John Sieger
Sieger on Songs

“He Stopped Loving Her Today”

George Jones’s classic country song benefited greatly from producer Billy Sherrill.

By - Aug 17th, 2015 03:51 pm
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Billy Sherrill

Billy Sherrill

Billy Sherrill was the one of the guys near the center of the scene the last time country music got both slick and great. There have been many more periods of slickness since, in fact it seems like it might now be permanent, but greatness is elusive. Any recent improvements in country have more to do with injecting some Bluegrass or Bakersfield, but this bit of first aid usually lasts a short time before it slips back into the dazzlingly bad product leaking out of boom boxes at construction sites.

At the risk of letting this column turn into a regular obituary for quality, I write today about Sherrill, a great and controversial producer, who pushed the fiddles and steel guitars into the background and replaced them with strings and smooth background vocals. True believers of the roots-music stripe will always cringe at his name, but I like to think of him as the Phil Spector of country. He died recently at age 78 and I learned a couple things reading his notice in the New York Times. One of them makes perfect sense.

Billy Sherrill listened to classical music at home. He had pretty wide-ranging tastes, but it was classical music on the home speakers providing inspiration, I assume, for the kind of grand statement we listen to today. In the hillbilly version of The Odd Couple, George Jones played Oscar to Sherrill’s Felix. Sherrill was fastidious, disciplined and a tenacious worker, staying with a project till he was satisfied. He would need these qualities to deal with the loose cannon George Jones, who was random acts of senseless genius personified.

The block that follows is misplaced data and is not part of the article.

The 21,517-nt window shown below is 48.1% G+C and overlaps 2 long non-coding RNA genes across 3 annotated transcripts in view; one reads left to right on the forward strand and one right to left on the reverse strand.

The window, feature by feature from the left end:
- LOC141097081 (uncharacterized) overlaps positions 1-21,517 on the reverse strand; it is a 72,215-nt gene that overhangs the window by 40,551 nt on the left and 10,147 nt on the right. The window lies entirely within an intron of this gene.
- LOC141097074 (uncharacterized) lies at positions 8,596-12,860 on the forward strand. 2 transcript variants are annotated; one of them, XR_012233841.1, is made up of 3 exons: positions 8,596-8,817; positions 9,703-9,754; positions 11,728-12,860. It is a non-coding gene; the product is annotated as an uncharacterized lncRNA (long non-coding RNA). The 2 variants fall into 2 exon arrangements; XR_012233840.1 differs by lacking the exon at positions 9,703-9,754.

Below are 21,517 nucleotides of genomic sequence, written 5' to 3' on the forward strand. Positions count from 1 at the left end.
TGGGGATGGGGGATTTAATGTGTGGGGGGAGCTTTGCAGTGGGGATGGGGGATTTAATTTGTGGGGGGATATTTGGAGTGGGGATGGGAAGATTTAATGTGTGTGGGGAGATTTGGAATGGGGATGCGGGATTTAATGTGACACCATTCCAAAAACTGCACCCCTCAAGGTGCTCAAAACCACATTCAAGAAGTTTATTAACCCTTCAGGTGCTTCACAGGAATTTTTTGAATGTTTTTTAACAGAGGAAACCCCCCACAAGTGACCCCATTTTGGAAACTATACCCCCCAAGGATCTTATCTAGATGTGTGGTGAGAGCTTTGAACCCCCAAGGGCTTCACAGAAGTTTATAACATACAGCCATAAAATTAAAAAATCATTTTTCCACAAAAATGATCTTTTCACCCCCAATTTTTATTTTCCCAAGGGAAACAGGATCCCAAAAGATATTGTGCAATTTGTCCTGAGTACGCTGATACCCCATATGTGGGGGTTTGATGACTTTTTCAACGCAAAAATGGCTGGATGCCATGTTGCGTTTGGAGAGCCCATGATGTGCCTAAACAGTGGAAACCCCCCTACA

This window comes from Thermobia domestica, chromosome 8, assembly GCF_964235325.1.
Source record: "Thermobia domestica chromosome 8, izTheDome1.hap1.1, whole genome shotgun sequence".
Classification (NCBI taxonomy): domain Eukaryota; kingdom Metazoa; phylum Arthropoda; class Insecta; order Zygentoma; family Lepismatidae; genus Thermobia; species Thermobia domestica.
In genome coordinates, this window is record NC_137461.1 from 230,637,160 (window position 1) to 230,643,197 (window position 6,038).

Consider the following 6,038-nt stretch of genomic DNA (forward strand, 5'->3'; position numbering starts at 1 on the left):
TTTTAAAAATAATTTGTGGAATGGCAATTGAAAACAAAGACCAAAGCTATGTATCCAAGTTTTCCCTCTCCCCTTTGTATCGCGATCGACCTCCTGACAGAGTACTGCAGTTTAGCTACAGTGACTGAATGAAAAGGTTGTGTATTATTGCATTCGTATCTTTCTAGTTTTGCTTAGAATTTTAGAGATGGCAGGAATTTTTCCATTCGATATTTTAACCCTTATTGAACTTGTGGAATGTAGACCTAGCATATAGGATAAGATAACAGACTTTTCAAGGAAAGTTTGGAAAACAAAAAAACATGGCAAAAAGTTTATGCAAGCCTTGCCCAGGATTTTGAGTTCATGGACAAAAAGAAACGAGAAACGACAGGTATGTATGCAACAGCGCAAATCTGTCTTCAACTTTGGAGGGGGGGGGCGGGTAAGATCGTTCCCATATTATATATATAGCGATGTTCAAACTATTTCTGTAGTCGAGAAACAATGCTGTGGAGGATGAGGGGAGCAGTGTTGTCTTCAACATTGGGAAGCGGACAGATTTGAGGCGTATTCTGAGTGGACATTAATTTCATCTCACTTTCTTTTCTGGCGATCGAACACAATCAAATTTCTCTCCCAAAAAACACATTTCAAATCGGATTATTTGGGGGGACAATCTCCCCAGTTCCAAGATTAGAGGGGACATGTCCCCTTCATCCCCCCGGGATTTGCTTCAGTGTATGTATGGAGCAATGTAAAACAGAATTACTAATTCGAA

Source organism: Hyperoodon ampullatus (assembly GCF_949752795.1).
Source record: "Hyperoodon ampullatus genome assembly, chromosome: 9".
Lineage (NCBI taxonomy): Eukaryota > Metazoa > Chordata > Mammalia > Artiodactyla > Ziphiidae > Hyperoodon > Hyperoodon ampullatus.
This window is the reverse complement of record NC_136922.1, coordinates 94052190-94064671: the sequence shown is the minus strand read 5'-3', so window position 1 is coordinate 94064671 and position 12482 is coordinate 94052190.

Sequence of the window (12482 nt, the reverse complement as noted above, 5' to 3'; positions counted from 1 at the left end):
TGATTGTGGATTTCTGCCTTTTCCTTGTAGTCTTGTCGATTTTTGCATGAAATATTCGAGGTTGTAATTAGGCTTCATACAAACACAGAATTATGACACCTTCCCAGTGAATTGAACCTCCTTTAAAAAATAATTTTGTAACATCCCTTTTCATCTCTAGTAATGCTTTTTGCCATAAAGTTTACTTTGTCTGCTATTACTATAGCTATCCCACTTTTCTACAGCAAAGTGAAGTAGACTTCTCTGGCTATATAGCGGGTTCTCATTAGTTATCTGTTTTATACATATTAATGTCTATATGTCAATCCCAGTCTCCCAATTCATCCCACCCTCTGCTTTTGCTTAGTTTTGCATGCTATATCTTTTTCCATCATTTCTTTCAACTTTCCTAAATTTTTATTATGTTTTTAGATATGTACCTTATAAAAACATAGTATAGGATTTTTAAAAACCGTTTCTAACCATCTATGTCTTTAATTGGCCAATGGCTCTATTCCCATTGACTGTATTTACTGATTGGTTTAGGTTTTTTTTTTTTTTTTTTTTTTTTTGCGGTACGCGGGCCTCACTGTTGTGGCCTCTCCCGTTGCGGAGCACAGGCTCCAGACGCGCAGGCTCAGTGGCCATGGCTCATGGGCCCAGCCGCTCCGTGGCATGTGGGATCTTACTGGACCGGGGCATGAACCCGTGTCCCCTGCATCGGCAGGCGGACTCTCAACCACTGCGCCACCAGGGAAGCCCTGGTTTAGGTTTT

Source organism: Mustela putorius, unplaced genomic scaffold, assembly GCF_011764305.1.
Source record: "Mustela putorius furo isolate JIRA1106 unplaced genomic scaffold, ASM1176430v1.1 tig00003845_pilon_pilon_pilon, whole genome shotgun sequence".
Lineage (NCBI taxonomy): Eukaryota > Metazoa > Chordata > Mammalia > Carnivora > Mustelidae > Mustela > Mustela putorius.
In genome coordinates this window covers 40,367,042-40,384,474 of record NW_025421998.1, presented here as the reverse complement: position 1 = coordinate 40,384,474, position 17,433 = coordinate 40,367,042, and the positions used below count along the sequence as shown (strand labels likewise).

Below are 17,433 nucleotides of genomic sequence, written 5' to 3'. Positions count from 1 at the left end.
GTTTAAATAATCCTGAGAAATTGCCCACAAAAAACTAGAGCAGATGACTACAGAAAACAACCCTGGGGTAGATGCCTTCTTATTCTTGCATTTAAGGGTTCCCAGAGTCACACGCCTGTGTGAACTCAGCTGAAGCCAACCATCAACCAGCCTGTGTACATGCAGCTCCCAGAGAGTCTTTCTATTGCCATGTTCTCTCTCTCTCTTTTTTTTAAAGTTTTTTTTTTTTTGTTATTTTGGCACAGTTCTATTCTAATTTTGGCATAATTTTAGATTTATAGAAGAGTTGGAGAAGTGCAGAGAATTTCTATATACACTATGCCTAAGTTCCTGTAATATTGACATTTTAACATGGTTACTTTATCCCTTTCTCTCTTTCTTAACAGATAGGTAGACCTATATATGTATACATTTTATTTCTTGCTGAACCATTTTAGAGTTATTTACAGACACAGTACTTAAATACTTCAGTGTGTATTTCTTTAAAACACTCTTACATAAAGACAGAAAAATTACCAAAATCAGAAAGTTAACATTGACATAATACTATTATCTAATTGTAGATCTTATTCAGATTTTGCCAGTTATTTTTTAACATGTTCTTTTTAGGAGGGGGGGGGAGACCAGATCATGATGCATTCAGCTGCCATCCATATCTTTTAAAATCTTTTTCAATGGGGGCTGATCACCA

Jones was born to do two things, sing and raise hell. But he liked the records his wife, Tammy Wynette, was making with Sherrill.Stand by Your Man,” was her first breakthrough hit.

One of the more perfect crescendos in the history of pop, it’s the equivalent of riding a perfect wave for two and a half minutes all the way to the shore — it’s done that rarely. “Stand By Your Man” was written, according to the Times piece, in “ten to twenty” minutes.” I bet the sessions made up for that. It is an incredibly tight arrangement, with nothing in it that isn’t needed and finale as grand and sweeping as they come.

This song and others, must have gotten Ole Possum Eyes’ attention. After a long dry spell, Jones was in the studio with Sherrill working on something that has to be in the running for greatest country song ever. I bet even Hank would agree. He Stopped Loving Her Today was written by Bobby Braddock and Curly Putnam. I can’t tell you much about Putnam, but I have had the pleasure of meeting Braddock, self-effacing sweetness personified, and had forgotten he was involved in this melodramatic masterpiece. The song is anything but humble, describing a sorrow so great only death can put an end to it. How over-the-top are these lyrics?